Perhaps You Need A Frozen Condom To Soothe Post-Delivery Vaginal Trauma

Perhaps You Need A Frozen Condom To Soothe Post-Delivery Vaginal Trauma
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Childbirth injuries are no fun. These are our tenderest bits we’re talking about here, places we generally want to be treated with kindness and respect. But what do hefty little babies know about kindness and respect? Not much. They’re coming out, by hook or by crook, and it can feel like they actually used a hook and a crook while fighting their way down the chute.

Photo: UruphongK/Shutterstock

Which means you’re going to need some postpartum vaginal care. Enter SELF with the suggestion that you fill a condom with water and freeze it, and then place it on your vulva (for external use only, *don’t insert anything in your vagina*) to ease post-delivery soreness and swelling. It’s obviously just an ice pack, but in a shape that will appropriately conform to your anatomy.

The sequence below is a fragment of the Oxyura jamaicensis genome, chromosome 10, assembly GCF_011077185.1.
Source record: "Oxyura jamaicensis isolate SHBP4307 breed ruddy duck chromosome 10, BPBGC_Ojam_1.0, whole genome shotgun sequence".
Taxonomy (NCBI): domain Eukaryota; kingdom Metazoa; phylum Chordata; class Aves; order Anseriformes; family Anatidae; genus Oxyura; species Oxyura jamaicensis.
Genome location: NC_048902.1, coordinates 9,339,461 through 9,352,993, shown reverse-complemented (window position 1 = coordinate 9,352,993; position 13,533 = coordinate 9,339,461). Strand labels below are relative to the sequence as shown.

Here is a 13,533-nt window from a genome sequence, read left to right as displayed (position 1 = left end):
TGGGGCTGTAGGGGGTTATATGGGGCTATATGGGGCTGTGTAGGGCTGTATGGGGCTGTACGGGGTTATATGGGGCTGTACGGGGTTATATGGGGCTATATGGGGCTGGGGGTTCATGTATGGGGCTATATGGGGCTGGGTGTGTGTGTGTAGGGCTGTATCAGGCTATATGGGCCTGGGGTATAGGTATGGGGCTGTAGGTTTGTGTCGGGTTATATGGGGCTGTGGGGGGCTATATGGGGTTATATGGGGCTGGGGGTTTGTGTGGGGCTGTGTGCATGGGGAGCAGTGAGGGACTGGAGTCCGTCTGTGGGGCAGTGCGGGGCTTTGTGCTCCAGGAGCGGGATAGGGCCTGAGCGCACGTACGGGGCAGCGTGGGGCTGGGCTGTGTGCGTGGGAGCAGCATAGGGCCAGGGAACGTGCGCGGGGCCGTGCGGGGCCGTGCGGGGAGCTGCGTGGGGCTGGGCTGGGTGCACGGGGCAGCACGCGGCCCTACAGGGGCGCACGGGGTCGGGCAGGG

If this works for you, great! I myself would recommend prepping a variety of icy soothers, such as, as SELF suggests, a frozen surgical glove, or a sanitary pad with a built-in cold pack, or, as my friends who have delivered vaginally suggest, sanitary pads soaked in alcohol-free witch hazel and frozen. In fact these guidelines for postpartum perineal care from What to Expect are pretty good: Keep the area clean with a spray bottle of warm water, apply heat and cold, wear loose clothes, and stay regular to avoid straining.

My post-delivery experiences, which were accompanied by a soundtrack of blubbering (mostly me, the baby was fine) taught me that you want to have a variety of remedies on hand for all the physical ordeals: Paracetamol for pain, bacitracin for nipple injuries, haemorrhoid relief, sanitary pads or even adult nappies for discharge. The nurse the hospital will give you instructions on caring for your injuries, and it’s helpful to have a partner or family member present to listen too — the fog of war makes it hard to listen attentively. As with all things medical, ask your doctor for her advice on how to best care for yourself post-delivery.

If you want to follow SELF‘s advice, at the very least, buying a pack of condoms when you’re nine months’ pregnant might be amusing — let the other customers think you’re anticipating getting busy ASAP! Which, if you take good care of yourself, and wait six weeks, and don’t have any further complications, and feel like it, and aren’t too tired, and can make time, and probably some other things, and — well, forget it. Just freeze the condoms.